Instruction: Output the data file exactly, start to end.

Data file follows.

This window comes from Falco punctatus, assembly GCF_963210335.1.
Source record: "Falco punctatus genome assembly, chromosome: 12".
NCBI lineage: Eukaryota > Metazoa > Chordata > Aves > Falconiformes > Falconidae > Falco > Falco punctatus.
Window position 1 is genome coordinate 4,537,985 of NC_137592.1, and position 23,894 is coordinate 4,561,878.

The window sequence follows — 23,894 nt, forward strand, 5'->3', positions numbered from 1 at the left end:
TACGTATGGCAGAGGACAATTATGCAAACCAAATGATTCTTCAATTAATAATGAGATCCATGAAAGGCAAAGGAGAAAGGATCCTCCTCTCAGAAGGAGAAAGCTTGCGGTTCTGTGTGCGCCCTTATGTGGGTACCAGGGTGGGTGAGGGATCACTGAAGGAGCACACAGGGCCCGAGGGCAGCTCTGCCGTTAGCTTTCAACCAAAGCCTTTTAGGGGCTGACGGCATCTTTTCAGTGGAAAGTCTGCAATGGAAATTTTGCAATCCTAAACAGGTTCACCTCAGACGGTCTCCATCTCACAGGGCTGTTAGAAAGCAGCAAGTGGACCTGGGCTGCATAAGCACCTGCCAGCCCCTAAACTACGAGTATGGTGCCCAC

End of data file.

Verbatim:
This window comes from Falco punctatus, assembly GCF_963210335.1.
Source record: "Falco punctatus genome assembly, chromosome: 12".
NCBI lineage: Eukaryota > Metazoa > Chordata > Aves > Falconiformes > Falconidae > Falco > Falco punctatus.
Window position 1 is genome coordinate 4,537,985 of NC_137592.1, and position 23,894 is coordinate 4,561,878.

The window sequence follows — 23,894 nt, forward strand, 5'->3', positions numbered from 1 at the left end:
TACGTATGGCAGAGGACAATTATGCAAACCAAATGATTCTTCAATTAATAATGAGATCCATGAAAGGCAAAGGAGAAAGGATCCTCCTCTCAGAAGGAGAAAGCTTGCGGTTCTGTGTGCGCCCTTATGTGGGTACCAGGGTGGGTGAGGGATCACTGAAGGAGCACACAGGGCCCGAGGGCAGCTCTGCCGTTAGCTTTCAACCAAAGCCTTTTAGGGGCTGACGGCATCTTTTCAGTGGAAAGTCTGCAATGGAAATTTTGCAATCCTAAACAGGTTCACCTCAGACGGTCTCCATCTCACAGGGCTGTTAGAAAGCAGCAAGTGGACCTGGGCTGCATAAGCACCTGCCAGCCCCTAAACTACGAGTATGGTGCCCAC